Animosity between the Irish and the English has a long history, dating back to the English Reformation in 1536. England broke with the Catholic church while the Irish remained Catholic, and later English monarchs attempted to convert Ireland by force. Political conflicts between the two countries further inflamed the populace.Know More
Henry VIII broke with the Catholic church in 1536 over the Pope's refusal to grant him a divorce from his wife Catherine of Aragon. Subsequent rulers expanded the rift between the Church of England and Catholicism, and religious persecution of Catholics became a common occurrence. The Reformation also coincided with a reconquest of Ireland, and the Protestant monarchs demanded the Irish convert or be denied power in the new government.
English control of Ireland remained a sore topic for several centuries, and in the early 1900s, militant separatists fought to free Ireland from the United Kingdom. In the end, a treaty was signed that granted independence to most of Ireland, while leaving the northernmost counties under U.K. control. Nationalist groups began to agitate once more for a completely autonomous Ireland in the 1960s, leading to renewed violence between Protestants and Catholics. While the Good Friday Agreement of 1998 restored some of Ireland's autonomy and went a long way toward quelling the violence, there are many who are not going to be satisfied until the entire island of Ireland is its own nation once more.Learn more about Cultures & Traditions
Stereotypes about Irish people include they all drink a lot, they all have red hair and they all have a mean temper. Although some stereotypes are truer than others, many are simply false.Full Answer >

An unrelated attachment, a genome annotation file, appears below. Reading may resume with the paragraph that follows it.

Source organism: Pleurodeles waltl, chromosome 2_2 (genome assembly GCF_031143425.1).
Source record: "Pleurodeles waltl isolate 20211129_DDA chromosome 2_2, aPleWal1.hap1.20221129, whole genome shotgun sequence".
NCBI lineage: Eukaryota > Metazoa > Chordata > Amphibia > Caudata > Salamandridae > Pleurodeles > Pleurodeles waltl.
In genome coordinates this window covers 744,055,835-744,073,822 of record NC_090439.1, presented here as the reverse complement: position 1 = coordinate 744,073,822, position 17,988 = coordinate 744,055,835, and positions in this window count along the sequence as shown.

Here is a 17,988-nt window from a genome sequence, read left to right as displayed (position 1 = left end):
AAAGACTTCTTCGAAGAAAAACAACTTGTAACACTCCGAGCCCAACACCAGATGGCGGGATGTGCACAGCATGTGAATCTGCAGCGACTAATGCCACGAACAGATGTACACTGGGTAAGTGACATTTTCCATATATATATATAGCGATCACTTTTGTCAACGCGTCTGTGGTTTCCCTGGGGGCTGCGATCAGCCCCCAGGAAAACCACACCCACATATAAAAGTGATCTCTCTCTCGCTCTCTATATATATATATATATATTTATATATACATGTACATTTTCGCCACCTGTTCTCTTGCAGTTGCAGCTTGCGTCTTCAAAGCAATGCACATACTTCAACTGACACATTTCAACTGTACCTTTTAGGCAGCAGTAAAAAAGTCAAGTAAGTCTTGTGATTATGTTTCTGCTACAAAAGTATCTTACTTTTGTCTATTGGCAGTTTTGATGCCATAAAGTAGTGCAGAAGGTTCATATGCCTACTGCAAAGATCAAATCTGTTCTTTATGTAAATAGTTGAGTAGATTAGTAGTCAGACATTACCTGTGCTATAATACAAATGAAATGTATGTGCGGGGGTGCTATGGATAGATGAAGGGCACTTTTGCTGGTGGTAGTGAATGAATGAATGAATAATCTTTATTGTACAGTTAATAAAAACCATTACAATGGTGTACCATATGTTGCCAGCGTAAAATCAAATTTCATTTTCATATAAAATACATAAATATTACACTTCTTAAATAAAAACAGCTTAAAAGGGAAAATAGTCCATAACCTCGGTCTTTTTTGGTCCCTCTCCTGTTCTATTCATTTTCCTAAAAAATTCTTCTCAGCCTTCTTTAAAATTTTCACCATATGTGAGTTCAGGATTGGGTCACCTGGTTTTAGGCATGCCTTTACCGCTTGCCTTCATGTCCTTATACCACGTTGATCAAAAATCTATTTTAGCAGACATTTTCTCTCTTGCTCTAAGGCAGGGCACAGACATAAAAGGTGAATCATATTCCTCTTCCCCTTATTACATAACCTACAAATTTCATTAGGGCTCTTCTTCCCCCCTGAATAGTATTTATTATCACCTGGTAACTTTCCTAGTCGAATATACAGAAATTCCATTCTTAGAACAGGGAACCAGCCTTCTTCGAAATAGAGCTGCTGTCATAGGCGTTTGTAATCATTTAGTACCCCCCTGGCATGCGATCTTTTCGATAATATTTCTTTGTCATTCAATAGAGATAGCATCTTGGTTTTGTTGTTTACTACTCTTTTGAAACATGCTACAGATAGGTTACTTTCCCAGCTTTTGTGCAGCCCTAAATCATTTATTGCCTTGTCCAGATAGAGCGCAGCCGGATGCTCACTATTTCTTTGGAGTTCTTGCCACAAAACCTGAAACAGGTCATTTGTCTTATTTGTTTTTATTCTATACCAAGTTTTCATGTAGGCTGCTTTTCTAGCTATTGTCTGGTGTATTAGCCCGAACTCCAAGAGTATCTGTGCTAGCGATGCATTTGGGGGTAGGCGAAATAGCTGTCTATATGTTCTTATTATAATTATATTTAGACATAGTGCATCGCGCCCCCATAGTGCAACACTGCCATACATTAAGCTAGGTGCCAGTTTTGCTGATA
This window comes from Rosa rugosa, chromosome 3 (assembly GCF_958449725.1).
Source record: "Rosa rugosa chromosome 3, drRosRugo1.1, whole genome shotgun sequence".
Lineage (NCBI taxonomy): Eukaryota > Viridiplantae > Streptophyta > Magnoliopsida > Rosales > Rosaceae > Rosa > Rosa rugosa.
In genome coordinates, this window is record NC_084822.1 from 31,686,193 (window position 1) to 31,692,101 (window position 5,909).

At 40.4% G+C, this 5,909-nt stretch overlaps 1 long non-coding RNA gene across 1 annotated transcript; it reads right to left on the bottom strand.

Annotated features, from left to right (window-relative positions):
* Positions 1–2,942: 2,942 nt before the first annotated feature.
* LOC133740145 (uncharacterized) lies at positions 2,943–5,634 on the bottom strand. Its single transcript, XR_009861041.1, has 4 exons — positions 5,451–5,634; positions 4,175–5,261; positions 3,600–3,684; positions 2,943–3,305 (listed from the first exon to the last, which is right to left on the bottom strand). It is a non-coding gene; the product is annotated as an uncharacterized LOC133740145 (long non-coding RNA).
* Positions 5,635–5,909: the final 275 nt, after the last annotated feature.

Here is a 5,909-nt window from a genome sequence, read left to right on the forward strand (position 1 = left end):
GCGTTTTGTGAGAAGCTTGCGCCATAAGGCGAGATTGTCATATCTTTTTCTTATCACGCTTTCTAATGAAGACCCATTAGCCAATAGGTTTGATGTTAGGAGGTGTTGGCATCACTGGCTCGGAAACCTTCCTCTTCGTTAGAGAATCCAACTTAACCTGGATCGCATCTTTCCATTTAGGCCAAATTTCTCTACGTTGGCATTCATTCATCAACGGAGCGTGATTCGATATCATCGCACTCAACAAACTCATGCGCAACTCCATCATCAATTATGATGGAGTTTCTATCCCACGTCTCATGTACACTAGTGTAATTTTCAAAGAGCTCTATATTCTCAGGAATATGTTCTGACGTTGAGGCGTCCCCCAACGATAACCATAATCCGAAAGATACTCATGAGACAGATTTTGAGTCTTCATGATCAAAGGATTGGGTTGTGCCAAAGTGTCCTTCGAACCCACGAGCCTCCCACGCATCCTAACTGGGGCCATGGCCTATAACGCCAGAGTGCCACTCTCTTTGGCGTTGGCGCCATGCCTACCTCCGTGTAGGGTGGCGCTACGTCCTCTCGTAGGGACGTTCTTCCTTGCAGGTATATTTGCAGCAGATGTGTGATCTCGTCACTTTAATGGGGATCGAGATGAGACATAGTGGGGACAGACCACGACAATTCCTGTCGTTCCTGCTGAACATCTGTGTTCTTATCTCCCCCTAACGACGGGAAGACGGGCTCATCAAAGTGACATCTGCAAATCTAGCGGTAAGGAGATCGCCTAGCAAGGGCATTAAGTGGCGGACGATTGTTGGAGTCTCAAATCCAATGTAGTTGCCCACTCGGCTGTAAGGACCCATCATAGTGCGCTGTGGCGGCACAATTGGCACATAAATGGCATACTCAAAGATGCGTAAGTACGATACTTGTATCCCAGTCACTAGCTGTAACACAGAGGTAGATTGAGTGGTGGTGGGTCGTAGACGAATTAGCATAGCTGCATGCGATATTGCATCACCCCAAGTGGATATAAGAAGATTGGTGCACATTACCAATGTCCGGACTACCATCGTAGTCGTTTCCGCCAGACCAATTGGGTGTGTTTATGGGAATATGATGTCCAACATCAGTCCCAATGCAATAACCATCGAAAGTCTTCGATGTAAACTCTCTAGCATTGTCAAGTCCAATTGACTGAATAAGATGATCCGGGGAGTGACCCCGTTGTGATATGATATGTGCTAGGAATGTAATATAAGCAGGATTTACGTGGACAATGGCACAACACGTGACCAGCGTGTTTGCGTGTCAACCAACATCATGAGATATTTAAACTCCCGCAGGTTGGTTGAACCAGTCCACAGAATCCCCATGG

According to The Irish Independent, the Irish people exhibit many positive traits, including a deep sense of shared familial and communal values, penetrating wit and humor and an ability for unflinching self-evaluation and critical analysis of Ireland's place in the world. One feature of Irish culture that others wish to imitate is the persistent self-identification of being Irish and the celebration of Irish heritage among the worldwide Irish diaspora.Full Answer >
Ireland is a land replete with interesting and meaningful traditions and customs. Almost every social or cultural event or milestone from birth to death is sure to have an attending tradition, whether it is tying the hands of the bride and groom together before marriage or hitting the front door of the house with a large cake.Full Answer >
Two common Irish birthday traditions are "bumping" the birthday child and "key-giving." The tradition of key-giving occurs only with the celebration of the 21st birthday and involves the birthday child receiving a key to the house as a coming-of-age symbol.Full Answer >